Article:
As a healthy lifestyle blogger, shopping at Costco is by far one of my favorite pastimes. Not only is it a great way for me to stock up on affordable whole foods for the family, but it’s also an opportune time for me to observe the general public’s responses to the newest sly marketing ploys and manipulative sales tactics driven by the food and beverage industry.
While I’m constantly scoping out the labeling information highlighted on the fronts of food packages, most of my real observations take place at the sampling kiosks situated within their stores. One things for certain, if a food looks good, most folks will give it a taste test but it’s typically upon hearing the distributers mouth the words “Low-Fat”, “Gluten-Free” or “All-Natural” that many actually decide to buy.
It’s as if those spoken words and brandings on a package alone dictate whether a food is healthy or not.
And this isn’t at all exclusive to Costco.
Truth is, the very same persuasive techniques are being carried out daily at traditional supermarkets and even large chain health food stores like Whole Foods and Trader Joes.
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On a random day, I had the chance to chat with a food distributer at a local health food store about a so-called “healthy” smoothie she’d been promoting all week. After an hour of conversing with this woman, during which time I broke apart the fuzzy language used to describe the nearly 40 grams of sugar housed in each 8-ounce cup of this smoothie, she uttered the words “I’ll never drink this crap again”.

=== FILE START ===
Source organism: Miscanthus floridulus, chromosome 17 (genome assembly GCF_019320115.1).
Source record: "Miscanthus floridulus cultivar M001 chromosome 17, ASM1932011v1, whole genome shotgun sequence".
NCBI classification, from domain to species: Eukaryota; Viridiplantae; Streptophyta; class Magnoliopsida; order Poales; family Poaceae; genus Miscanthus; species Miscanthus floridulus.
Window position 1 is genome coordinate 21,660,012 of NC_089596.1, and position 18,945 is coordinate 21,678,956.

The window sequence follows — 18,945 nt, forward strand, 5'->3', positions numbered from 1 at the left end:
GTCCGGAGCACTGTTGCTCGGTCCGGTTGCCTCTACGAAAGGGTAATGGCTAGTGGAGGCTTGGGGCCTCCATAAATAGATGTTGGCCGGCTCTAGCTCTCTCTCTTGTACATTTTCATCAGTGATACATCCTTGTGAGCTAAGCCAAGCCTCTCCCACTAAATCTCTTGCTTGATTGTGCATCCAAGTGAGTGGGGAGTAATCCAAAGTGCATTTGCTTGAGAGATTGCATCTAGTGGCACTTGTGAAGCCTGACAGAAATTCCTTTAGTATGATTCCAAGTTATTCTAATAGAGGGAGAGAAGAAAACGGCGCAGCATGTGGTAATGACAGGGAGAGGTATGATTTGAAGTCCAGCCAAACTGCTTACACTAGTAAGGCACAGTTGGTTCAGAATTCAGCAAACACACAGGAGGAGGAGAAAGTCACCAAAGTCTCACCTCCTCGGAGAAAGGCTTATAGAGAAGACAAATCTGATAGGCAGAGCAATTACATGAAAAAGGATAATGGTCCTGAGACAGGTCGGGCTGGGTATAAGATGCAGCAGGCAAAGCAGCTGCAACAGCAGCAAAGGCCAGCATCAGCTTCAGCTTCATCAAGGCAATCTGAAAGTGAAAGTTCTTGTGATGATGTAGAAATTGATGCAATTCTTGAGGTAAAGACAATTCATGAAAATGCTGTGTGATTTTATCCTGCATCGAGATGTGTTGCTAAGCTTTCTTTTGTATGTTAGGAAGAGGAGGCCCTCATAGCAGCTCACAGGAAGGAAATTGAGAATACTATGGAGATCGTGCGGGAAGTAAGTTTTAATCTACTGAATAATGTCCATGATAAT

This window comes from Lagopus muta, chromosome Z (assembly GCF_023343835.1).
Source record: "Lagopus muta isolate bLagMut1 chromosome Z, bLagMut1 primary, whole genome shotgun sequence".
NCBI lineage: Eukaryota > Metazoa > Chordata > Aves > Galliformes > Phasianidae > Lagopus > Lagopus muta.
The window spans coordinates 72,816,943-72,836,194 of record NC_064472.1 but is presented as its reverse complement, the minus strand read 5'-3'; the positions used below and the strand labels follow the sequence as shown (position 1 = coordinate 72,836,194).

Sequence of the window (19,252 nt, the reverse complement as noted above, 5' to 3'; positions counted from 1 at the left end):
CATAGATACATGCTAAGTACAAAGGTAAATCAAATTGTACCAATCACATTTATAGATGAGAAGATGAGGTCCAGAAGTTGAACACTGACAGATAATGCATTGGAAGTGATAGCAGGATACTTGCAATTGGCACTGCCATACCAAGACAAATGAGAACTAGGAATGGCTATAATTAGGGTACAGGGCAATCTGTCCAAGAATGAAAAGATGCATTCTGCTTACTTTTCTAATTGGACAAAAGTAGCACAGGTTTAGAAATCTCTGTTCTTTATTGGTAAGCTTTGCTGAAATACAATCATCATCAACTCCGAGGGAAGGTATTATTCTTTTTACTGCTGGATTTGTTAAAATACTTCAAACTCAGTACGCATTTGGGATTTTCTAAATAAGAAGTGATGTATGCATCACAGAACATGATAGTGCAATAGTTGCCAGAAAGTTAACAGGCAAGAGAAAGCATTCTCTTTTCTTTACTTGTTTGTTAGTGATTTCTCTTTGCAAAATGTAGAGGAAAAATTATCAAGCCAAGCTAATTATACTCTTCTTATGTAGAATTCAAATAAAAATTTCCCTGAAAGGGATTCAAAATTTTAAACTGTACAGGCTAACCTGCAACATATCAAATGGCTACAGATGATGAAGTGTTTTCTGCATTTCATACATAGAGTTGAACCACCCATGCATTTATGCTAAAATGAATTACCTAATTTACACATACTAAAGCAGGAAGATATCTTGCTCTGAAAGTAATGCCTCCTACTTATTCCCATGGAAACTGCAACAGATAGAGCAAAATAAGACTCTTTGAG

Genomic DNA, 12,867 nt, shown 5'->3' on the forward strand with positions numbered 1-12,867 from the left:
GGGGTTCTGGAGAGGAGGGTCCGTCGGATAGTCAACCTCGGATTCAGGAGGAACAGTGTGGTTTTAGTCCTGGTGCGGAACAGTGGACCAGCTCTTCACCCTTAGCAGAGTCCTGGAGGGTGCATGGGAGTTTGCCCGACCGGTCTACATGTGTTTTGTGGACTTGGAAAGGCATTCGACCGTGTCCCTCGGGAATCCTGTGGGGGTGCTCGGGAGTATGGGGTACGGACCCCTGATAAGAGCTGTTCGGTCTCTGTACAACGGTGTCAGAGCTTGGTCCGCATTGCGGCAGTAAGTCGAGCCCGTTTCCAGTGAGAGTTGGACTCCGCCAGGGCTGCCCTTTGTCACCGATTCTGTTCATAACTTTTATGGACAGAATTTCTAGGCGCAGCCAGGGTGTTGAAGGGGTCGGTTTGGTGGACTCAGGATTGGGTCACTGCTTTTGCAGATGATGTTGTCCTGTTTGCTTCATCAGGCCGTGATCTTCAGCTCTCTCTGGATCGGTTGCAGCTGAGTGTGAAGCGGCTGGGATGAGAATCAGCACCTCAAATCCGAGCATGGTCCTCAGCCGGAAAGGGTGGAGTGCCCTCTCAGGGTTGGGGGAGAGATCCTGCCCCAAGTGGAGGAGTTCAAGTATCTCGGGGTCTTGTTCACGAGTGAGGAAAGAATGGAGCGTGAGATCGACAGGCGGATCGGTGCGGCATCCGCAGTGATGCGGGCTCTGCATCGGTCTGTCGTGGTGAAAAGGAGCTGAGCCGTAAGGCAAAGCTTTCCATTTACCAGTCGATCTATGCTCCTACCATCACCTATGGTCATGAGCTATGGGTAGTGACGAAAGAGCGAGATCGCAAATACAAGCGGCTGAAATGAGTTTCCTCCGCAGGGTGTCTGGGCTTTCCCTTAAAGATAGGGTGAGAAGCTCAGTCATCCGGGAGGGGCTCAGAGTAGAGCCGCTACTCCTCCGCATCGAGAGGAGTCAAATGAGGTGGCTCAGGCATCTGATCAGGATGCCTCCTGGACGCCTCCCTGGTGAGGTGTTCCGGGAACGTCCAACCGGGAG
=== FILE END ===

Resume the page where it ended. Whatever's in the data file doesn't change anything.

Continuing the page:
Related Article: Dietary Sugar: The Good, The Bad and The Unnecessary
Though amusing, this story is quite disturbing, as many people simply don’t know any better. Sure, eating a nutritious diet is essential for overall good health. But, for several decades the food and beverage industry has been bombarding the general public with confusing and oftentimes misleading labeling information on the fronts of product packages in a deliberate effort to camouflage subpar ingredients.
I can’t emphasize enough the importance of familiarizing yourself with the actual Nutrition Facts label and ingredients list on packaged foods. This is really the only way to know what you’re actually going to be eating.
So, to make the process a little easier for you, I’ve broken down the ins and outs of ‘what you need to know’ about food labels in the following sections in order to help you make the best choices possible (click on the links for more information).
Related Article: Seven Food Labeling Tactics That Are Making People Sick
- Serving Size and Servings Per Container
- Calories and Calories from Fat
- Total Fat and Types of Fat
- Cholesterol, Sodium and Potassium
- Vitamins and Minerals
- Ingredients List
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Disclaimer: The information provided is for educational and informational purposes only and is not intended to diagnose, treat, cure or prevent any disease. Any reader who is concerned about his or her health should contact a physician for advice.